POPULAR MECHANICS – Drizzle some radioactivity in your tea?
Scientists say nuclear fallout from Cold War weapons testing is still showing up in U.S. honey today, and the secret to the lingering traces is a sneaky chemistry twist.
It’s important to note the levels are not high enough to be harmful, say the scientists, from the College of William & Mary. But how is radioactivity still lingering in honey production after 60+ years?
The key ingredient is called radiocesium. Radioactive cesium is a fission product thrown off by hundreds of nuclear weapon test blasts from global superpowers, including the U.S., during the ‘50s and ‘60s.
The isotope’s radioactive half life is 30 years, meaning the worst of the radiation from these specific test blasts is well behind us.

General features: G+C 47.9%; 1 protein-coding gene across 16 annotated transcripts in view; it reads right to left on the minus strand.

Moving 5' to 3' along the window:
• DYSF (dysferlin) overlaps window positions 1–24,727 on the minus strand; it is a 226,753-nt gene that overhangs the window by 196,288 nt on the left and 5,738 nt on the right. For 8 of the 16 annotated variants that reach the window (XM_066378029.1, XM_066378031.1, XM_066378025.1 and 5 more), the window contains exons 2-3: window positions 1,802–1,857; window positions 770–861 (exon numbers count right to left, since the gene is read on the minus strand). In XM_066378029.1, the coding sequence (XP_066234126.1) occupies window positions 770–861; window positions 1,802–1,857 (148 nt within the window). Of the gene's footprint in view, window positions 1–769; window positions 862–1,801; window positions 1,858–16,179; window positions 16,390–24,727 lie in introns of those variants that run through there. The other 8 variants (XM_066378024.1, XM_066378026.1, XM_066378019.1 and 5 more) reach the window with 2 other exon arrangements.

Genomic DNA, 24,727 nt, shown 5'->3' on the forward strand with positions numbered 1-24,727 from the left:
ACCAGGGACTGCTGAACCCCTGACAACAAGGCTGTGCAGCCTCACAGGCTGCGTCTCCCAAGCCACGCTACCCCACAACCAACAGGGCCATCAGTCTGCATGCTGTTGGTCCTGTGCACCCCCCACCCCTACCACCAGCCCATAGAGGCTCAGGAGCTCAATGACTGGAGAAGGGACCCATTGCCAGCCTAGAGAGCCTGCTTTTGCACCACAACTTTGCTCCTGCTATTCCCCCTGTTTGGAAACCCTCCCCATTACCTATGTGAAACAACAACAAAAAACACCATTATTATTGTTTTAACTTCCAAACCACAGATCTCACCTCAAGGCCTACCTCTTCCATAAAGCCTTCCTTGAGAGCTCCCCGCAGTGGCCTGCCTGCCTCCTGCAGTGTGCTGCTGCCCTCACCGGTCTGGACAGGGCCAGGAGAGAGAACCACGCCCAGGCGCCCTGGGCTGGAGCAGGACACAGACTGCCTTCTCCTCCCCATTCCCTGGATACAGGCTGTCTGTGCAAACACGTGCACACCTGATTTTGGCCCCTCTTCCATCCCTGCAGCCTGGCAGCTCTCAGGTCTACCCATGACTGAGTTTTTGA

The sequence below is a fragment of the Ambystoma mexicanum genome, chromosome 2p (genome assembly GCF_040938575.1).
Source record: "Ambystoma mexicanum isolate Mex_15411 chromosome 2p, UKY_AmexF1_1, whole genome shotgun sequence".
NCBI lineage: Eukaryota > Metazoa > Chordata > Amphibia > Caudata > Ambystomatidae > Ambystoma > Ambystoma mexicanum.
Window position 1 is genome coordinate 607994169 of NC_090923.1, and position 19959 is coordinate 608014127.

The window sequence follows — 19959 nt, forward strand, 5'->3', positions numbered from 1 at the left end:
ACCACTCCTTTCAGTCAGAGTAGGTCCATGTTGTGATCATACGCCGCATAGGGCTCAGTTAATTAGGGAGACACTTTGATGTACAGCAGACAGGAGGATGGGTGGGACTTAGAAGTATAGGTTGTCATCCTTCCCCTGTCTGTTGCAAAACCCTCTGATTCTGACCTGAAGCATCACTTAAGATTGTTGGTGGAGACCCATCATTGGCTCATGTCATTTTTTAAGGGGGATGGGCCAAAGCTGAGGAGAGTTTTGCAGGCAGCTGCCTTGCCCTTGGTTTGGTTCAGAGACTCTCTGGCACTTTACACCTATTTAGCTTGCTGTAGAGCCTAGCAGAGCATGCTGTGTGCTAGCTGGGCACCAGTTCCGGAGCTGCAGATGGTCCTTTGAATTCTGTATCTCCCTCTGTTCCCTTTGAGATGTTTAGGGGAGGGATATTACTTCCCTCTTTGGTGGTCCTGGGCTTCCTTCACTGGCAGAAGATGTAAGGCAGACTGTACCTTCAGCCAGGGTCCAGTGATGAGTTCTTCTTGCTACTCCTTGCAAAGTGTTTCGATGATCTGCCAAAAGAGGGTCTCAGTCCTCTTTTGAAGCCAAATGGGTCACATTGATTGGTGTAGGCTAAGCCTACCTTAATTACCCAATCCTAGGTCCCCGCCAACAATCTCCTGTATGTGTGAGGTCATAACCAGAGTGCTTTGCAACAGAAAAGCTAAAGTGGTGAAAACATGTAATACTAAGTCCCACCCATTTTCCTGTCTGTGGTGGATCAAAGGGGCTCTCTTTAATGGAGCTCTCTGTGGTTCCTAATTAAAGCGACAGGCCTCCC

But the decades-old radiocesium is still in circulation for bees because it’s close enough to the element potassium, one of the essential nutrients for plants, humans, and other animals.
Plants mistakenly absorb radiocesium, believing it to be potassium.
Honey not only picks up local plants’ chemical composition, but magnifies it because of the mechanism of how honey is made, say the scientists.
Bees consume nectar and, like the people who turn maple sap into syrup, concentrate the nectar so it’s up to five times thicker.
What’s left has even more of the local chemical composition …
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